When they walk into the cross-country skiing room at the arena in Hudson Bay, children in the Jackrabbit program know their routine: pick up boots and skis, pull on wool socks, and head out the door.
On Jan. 10, a dozen kids did just that before heading out to the ‘downs’, where the club has trails set up in the trees.
Jan. 10 wasn’t a regular after-school training day, however. Andrew Brisbin, who has travelled extensively as a cross-country skiing competitor, was in Hudson Bay to help out during the session.
Brisbin recently picked up a job as high-performance coordinator for Cross-Country Saskatchewan. Thanks in part to the efforts of Gloria Stang, who leads the Jackrabbits program in Hudson Bay, that role includes working with participants from the ground up.
“To have those high performance athletes, you need the grassroots. I wanted that put into the job description too,” said Stang.
Brisbin spent three days in the Northeast town, working with adults, Jackrabbits participants and the Grade 6 class at Hudson Bay Community School. He said his role within the CCS is fairly broad.
“It’s focused on ski racing and improving it and trying to get it to more communities. Those communities that already have race teams, [it’s] giving them as much support as they need,” said the 26-year-old.
A growing program
Stang started with the Hudson Bay Ski Club when she retired in 2009.
“It’s just gradually grown, and there are more and more people skiing. It started out, we just met once a week. Now I do Jackrabbit programming after school three times a week and then the adults come on Sundays,” she said.
“More and more people are getting their own equipment and even making their own trails at home.”
The costs associated with the group are minimal. Each participant, child or adult, pays $25 a year for access to equipment, lessons and trails.
With the club starting to build up membership, Stang would like to see children participating in competitions.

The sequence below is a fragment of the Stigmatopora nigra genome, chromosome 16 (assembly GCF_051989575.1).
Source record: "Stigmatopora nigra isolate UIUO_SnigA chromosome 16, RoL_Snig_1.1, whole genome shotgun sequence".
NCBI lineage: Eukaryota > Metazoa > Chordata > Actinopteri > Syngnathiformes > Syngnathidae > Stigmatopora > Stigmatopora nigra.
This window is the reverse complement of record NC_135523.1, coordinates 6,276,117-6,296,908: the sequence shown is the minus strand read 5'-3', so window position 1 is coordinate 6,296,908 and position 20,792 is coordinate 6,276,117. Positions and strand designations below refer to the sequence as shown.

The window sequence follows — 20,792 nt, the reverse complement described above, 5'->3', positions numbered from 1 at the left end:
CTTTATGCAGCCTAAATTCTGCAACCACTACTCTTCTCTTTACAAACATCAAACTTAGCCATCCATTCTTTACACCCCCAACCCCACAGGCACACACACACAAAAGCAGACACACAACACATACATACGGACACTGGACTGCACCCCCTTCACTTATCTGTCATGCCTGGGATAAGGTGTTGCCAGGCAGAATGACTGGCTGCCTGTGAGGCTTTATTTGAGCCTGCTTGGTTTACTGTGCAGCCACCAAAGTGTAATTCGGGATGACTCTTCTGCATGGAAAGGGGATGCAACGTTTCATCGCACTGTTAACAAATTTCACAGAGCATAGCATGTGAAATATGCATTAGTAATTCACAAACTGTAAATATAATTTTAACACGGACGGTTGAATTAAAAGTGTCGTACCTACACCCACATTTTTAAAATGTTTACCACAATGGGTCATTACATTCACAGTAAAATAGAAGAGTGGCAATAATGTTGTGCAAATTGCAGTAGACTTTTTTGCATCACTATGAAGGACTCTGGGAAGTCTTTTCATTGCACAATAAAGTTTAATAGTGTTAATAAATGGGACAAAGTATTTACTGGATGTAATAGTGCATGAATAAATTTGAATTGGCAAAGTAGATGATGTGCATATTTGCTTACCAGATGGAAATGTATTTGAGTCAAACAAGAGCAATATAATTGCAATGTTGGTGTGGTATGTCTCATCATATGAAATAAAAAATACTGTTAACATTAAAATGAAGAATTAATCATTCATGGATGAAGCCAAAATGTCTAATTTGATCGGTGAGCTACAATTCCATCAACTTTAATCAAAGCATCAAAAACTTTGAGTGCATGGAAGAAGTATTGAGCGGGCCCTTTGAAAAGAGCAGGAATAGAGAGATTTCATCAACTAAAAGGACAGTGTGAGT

“The challenge, now that we have had skiers in it for a few years, is getting parents committed to letting their little athletes go out of town to compete.”
Brenna Zwozda competed in Humboldt last winter and was very pleased to come home with a first place. The ten-year-old has been cross-country skiing since the age of four.
She has a simple goal for this season:
“Maybe go to the same competition and win again.”
The other competition locations are far from Hudson Bay, with this year’s meets set as far as Prince Albert, Saskatoon and La Ronge.
Enjoying the cold days
Like Stang, Brisbin is seeing the popularity of the sport grow.
“I think it’s because it’s a winter province. More and more people are realizing it’s best not just to stay inside all winter,” he said. “It’s been kind of a niche sport, so we’re trying to expand it and give the option to as many people as possible.
“I’m a bit biased, but I think it’s the best winter sport.”
Once a rookie cross-country skier has the equipment and access to trails, they’ll need a bit of advice. Here’s what Brisbin recommends:
“The biggest adjustment for people getting more comfortable on their skis is that skiing is all about glide. A lot of people have the tendency to kind of run or shuffle on their skis, but to really enjoy skiing, you commit all your weight on one leg and trust your balance and glide it out.”